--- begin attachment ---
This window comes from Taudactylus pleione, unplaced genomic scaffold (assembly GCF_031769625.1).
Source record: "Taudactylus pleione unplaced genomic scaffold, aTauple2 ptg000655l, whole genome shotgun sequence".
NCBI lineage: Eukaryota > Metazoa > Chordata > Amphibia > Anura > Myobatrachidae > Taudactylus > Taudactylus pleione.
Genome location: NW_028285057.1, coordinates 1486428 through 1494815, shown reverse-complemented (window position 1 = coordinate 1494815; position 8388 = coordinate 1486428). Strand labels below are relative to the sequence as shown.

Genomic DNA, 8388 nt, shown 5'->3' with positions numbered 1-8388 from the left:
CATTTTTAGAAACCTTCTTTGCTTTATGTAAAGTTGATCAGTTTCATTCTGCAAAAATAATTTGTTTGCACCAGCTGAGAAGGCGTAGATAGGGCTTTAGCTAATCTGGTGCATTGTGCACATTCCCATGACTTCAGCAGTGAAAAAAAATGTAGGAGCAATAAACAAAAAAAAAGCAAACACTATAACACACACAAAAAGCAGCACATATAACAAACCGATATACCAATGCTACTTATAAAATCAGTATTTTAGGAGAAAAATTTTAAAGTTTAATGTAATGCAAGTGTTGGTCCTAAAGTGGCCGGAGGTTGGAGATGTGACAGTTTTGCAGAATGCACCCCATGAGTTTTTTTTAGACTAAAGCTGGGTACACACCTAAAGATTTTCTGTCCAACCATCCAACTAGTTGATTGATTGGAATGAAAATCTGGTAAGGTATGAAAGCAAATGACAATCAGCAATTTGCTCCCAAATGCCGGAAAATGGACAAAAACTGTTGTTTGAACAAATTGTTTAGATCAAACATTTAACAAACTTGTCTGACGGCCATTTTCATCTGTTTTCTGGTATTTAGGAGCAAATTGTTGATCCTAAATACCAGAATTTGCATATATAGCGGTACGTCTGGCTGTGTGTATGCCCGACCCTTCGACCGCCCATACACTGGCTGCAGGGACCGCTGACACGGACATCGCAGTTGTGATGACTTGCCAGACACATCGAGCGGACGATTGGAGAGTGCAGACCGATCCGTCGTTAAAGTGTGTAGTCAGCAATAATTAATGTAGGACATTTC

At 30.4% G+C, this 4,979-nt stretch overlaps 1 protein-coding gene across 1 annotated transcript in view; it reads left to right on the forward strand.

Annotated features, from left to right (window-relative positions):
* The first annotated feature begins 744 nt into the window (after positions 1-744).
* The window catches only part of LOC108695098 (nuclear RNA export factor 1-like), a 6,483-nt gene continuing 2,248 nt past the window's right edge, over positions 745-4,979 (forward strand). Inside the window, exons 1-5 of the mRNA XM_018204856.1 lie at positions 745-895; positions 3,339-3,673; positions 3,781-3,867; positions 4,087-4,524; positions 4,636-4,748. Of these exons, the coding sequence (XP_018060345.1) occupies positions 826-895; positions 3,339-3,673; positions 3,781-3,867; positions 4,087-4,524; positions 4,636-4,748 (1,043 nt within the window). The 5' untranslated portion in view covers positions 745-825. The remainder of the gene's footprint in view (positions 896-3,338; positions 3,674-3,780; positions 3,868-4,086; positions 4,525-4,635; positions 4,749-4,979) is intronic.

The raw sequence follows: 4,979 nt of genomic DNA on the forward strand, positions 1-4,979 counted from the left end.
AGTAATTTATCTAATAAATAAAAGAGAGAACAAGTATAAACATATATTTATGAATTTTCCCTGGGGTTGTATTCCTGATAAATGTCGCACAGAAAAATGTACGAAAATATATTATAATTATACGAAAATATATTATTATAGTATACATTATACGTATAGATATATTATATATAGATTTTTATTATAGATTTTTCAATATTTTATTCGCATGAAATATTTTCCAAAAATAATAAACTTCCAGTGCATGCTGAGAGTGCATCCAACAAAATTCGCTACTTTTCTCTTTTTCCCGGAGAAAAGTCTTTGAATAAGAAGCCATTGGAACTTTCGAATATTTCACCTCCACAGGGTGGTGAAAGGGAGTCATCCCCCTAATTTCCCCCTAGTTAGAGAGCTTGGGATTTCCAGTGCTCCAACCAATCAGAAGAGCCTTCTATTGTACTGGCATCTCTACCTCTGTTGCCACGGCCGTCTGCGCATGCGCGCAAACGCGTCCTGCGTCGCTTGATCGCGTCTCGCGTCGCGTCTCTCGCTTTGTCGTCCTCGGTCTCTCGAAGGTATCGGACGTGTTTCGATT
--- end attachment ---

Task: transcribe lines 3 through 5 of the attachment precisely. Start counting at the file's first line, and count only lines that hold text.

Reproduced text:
NCBI lineage: Eukaryota > Metazoa > Chordata > Amphibia > Anura > Myobatrachidae > Taudactylus > Taudactylus pleione.
Genome location: NW_028285057.1, coordinates 1486428 through 1494815, shown reverse-complemented (window position 1 = coordinate 1494815; position 8388 = coordinate 1486428). Strand labels below are relative to the sequence as shown.

Genomic DNA, 8388 nt, shown 5'->3' with positions numbered 1-8388 from the left: